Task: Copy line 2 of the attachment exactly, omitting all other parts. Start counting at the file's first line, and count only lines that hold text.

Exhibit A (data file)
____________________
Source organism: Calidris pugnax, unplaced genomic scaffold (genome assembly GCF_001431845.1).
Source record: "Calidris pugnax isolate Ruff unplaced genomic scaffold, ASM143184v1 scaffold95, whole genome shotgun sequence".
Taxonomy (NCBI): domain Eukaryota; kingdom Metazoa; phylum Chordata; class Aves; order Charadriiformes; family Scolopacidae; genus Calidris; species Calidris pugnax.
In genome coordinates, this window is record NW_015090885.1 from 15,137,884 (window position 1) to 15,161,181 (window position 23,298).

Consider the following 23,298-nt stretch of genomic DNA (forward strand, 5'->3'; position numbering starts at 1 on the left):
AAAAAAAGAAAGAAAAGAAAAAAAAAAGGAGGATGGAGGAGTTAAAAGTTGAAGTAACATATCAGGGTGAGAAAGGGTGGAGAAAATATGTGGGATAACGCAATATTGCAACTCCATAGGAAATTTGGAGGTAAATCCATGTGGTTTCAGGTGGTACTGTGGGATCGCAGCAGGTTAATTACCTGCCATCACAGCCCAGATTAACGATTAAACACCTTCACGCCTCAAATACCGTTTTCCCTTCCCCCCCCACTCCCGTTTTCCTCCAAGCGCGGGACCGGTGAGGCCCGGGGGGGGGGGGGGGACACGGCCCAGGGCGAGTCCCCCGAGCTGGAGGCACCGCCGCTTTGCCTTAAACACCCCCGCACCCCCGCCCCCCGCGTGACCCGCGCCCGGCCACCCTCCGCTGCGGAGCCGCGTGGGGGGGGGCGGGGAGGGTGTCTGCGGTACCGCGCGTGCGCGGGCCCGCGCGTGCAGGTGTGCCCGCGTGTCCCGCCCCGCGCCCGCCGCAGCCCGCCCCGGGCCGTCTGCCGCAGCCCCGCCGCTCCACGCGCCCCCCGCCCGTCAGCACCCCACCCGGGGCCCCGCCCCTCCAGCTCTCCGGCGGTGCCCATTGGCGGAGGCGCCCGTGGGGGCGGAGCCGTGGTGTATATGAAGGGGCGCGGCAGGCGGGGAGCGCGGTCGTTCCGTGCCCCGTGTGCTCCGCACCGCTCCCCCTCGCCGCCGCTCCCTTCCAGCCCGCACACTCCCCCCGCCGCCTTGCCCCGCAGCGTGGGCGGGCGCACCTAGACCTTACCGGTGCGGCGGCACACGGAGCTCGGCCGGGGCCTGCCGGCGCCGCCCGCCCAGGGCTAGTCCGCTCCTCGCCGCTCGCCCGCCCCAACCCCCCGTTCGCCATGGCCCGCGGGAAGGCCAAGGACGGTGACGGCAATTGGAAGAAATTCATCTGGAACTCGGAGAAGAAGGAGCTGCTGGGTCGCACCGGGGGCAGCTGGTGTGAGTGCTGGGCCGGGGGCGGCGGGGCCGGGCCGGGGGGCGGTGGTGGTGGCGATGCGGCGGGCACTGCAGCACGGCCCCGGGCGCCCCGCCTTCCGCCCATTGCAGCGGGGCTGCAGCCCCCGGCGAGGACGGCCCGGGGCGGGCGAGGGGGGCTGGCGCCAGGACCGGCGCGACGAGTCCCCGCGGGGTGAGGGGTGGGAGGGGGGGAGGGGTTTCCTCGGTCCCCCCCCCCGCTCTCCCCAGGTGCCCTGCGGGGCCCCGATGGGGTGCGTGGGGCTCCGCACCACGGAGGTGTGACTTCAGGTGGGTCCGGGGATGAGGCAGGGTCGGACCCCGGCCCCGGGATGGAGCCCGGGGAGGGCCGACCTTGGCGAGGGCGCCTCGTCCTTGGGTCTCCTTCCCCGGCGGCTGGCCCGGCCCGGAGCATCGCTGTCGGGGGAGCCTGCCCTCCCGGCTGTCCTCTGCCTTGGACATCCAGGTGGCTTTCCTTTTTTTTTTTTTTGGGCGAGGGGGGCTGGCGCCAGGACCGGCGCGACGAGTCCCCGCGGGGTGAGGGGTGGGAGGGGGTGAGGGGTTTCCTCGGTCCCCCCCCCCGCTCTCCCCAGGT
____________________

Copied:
Source record: "Calidris pugnax isolate Ruff unplaced genomic scaffold, ASM143184v1 scaffold95, whole genome shotgun sequence".